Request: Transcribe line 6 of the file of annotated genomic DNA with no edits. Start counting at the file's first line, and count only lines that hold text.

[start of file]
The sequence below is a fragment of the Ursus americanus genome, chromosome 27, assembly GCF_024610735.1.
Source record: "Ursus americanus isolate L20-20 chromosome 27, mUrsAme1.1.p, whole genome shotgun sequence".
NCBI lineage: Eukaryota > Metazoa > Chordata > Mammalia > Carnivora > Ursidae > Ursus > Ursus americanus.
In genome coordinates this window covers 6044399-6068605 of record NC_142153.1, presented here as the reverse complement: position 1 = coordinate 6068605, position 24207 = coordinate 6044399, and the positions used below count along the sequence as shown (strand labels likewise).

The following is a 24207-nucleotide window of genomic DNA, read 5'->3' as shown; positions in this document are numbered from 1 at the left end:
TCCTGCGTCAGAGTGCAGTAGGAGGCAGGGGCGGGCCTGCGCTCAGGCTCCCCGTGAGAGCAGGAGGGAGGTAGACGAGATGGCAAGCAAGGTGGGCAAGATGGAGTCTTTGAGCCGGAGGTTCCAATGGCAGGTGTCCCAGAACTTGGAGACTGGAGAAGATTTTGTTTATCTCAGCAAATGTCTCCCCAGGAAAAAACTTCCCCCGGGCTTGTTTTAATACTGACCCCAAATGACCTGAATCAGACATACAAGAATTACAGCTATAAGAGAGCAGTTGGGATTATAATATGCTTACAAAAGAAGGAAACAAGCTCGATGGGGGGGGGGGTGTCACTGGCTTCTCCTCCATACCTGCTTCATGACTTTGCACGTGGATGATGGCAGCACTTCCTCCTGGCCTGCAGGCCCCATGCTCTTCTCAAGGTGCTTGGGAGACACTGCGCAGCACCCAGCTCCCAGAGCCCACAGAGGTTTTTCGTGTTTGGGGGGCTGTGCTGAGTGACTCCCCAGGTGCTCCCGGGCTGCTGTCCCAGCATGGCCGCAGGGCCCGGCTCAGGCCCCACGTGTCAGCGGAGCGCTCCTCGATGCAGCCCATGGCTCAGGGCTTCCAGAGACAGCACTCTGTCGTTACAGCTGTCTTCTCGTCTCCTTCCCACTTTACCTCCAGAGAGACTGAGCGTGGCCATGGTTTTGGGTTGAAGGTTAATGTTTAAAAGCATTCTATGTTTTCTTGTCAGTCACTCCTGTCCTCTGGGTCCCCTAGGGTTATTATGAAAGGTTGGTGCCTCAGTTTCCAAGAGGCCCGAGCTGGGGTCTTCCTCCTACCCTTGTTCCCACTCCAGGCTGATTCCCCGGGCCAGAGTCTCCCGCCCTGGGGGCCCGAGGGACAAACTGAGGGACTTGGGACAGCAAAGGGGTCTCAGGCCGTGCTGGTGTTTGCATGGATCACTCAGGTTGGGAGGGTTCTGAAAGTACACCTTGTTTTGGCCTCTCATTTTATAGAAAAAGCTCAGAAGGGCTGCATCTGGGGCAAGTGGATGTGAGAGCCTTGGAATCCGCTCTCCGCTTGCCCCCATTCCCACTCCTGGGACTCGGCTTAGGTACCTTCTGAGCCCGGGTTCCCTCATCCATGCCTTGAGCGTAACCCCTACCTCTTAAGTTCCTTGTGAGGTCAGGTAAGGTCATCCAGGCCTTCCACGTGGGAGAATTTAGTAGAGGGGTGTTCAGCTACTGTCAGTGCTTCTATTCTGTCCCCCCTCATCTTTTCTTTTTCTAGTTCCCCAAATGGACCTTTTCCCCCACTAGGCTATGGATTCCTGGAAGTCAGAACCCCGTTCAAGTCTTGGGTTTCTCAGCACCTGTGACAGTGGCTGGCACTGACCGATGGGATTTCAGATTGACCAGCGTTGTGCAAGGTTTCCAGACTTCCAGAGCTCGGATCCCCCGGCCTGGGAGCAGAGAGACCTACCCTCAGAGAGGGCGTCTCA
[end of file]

TCCTGCGTCAGAGTGCAGTAGGAGGCAGGGGCGGGCCTGCGCTCAGGCTCCCCGTGAGAGCAGGAGGGAGGTAGACGAGATGGCAAGCAAGGTGGGCAAGATGGAGTCTTTGAGCCGGAGGTTCCAATGGCAGGTGTCCCAGAACTTGGAGACTGGAGAAGATTTTGTTTATCTCAGCAAATGTCTCCCCAGGAAAAAACTTCCCCCGGGCTTGTTTTAATACTGACCCCAAATGACCTGAATCAGACATACAAGAATTACAGCTATAAGAGAGCAGTTGGGATTATAATATGCTTACAAAAGAAGGAAACAAGCTCGATGGGGGGGGGGGTGTCACTGGCTTCTCCTCCATACCTGCTTCATGACTTTGCACGTGGATGATGGCAGCACTTCCTCCTGGCCTGCAGGCCCCATGCTCTTCTCAAGGTGCTTGGGAGACACTGCGCAGCACCCAGCTCCCAGAGCCCACAGAGGTTTTTCGTGTTTGGGGGGCTGTGCTGAGTGACTCCCCAGGTGCTCCCGGGCTGCTGTCCCAGCATGGCCGCAGGGCCCGGCTCAGGCCCCACGTGTCAGCGGAGCGCTCCTCGATGCAGCCCATGGCTCAGGGCTTCCAGAGACAGCACTCTGTCGTTACAGCTGTCTTCTCGTCTCCTTCCCACTTTACCTCCAGAGAGACTGAGCGTGGCCATGGTTTTGGGTTGAAGGTTAATGTTTAAAAGCATTCTATGTTTTCTTGTCAGTCACTCCTGTCCTCTGGGTCCCCTAGGGTTATTATGAAAGGTTGGTGCCTCAGTTTCCAAGAGGCCCGAGCTGGGGTCTTCCTCCTACCCTTGTTCCCACTCCAGGCTGATTCCCCGGGCCAGAGTCTCCCGCCCTGGGGGCCCGAGGGACAAACTGAGGGACTTGGGACAGCAAAGGGGTCTCAGGCCGTGCTGGTGTTTGCATGGATCACTCAGGTTGGGAGGGTTCTGAAAGTACACCTTGTTTTGGCCTCTCATTTTATAGAAAAAGCTCAGAAGGGCTGCATCTGGGGCAAGTGGATGTGAGAGCCTTGGAATCCGCTCTCCGCTTGCCCCCATTCCCACTCCTGGGACTCGGCTTAGGTACCTTCTGAGCCCGGGTTCCCTCATCCATGCCTTGAGCGTAACCCCTACCTCTTAAGTTCCTTGTGAGGTCAGGTAAGGTCATCCAGGCCTTCCACGTGGGAGAATTTAGTAGAGGGGTGTTCAGCTACTGTCAGTGCTTCTATTCTGTCCCCCCTCATCTTTTCTTTTTCTAGTTCCCCAAATGGACCTTTTCCCCCACTAGGCTATGGATTCCTGGAAGTCAGAACCCCGTTCAAGTCTTGGGTTTCTCAGCACCTGTGACAGTGGCTGGCACTGACCGATGGGATTTCAGATTGACCAGCGTTGTGCAAGGTTTCCAGACTTCCAGAGCTCGGATCCCCCGGCCTGGGAGCAGAGAGACCTACCCTCAGAGAGGGCGTCTCA